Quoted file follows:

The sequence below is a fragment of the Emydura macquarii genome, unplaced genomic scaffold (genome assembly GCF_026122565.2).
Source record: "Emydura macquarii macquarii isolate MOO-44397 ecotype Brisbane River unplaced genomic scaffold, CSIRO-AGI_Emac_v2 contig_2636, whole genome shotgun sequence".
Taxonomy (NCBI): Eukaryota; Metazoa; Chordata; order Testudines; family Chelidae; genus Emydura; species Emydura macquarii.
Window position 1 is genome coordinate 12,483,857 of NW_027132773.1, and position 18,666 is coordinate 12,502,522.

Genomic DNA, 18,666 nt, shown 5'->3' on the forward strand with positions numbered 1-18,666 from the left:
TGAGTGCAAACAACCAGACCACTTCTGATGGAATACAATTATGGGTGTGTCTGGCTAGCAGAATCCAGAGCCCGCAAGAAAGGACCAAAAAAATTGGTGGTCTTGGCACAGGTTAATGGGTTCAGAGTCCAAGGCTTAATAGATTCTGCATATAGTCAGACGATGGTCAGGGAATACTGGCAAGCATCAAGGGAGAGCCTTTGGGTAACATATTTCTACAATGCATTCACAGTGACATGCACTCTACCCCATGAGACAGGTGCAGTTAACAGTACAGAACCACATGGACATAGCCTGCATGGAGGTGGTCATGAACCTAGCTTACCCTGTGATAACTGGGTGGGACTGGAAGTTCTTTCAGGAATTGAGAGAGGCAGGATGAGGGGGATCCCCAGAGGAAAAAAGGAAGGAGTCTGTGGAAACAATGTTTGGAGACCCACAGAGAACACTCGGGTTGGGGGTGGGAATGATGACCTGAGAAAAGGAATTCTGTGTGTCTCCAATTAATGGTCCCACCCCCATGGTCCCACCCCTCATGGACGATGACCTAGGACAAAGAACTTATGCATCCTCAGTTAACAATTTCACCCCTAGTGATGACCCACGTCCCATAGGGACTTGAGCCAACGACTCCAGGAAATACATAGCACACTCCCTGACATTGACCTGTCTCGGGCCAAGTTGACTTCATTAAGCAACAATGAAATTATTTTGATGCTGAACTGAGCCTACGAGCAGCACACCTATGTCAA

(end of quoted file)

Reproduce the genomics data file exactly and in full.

The sequence below is a fragment of the Emydura macquarii genome, unplaced genomic scaffold (genome assembly GCF_026122565.2).
Source record: "Emydura macquarii macquarii isolate MOO-44397 ecotype Brisbane River unplaced genomic scaffold, CSIRO-AGI_Emac_v2 contig_2636, whole genome shotgun sequence".
Taxonomy (NCBI): Eukaryota; Metazoa; Chordata; order Testudines; family Chelidae; genus Emydura; species Emydura macquarii.
Window position 1 is genome coordinate 12,483,857 of NW_027132773.1, and position 18,666 is coordinate 12,502,522.

Genomic DNA, 18,666 nt, shown 5'->3' on the forward strand with positions numbered 1-18,666 from the left:
TGAGTGCAAACAACCAGACCACTTCTGATGGAATACAATTATGGGTGTGTCTGGCTAGCAGAATCCAGAGCCCGCAAGAAAGGACCAAAAAAATTGGTGGTCTTGGCACAGGTTAATGGGTTCAGAGTCCAAGGCTTAATAGATTCTGCATATAGTCAGACGATGGTCAGGGAATACTGGCAAGCATCAAGGGAGAGCCTTTGGGTAACATATTTCTACAATGCATTCACAGTGACATGCACTCTACCCCATGAGACAGGTGCAGTTAACAGTACAGAACCACATGGACATAGCCTGCATGGAGGTGGTCATGAACCTAGCTTACCCTGTGATAACTGGGTGGGACTGGAAGTTCTTTCAGGAATTGAGAGAGGCAGGATGAGGGGGATCCCCAGAGGAAAAAAGGAAGGAGTCTGTGGAAACAATGTTTGGAGACCCACAGAGAACACTCGGGTTGGGGGTGGGAATGATGACCTGAGAAAAGGAATTCTGTGTGTCTCCAATTAATGGTCCCACCCCCATGGTCCCACCCCTCATGGACGATGACCTAGGACAAAGAACTTATGCATCCTCAGTTAACAATTTCACCCCTAGTGATGACCCACGTCCCATAGGGACTTGAGCCAACGACTCCAGGAAATACATAGCACACTCCCTGACATTGACCTGTCTCGGGCCAAGTTGACTTCATTAAGCAACAATGAAATTATTTTGATGCTGAACTGAGCCTACGAGCAGCACACCTATGTCAA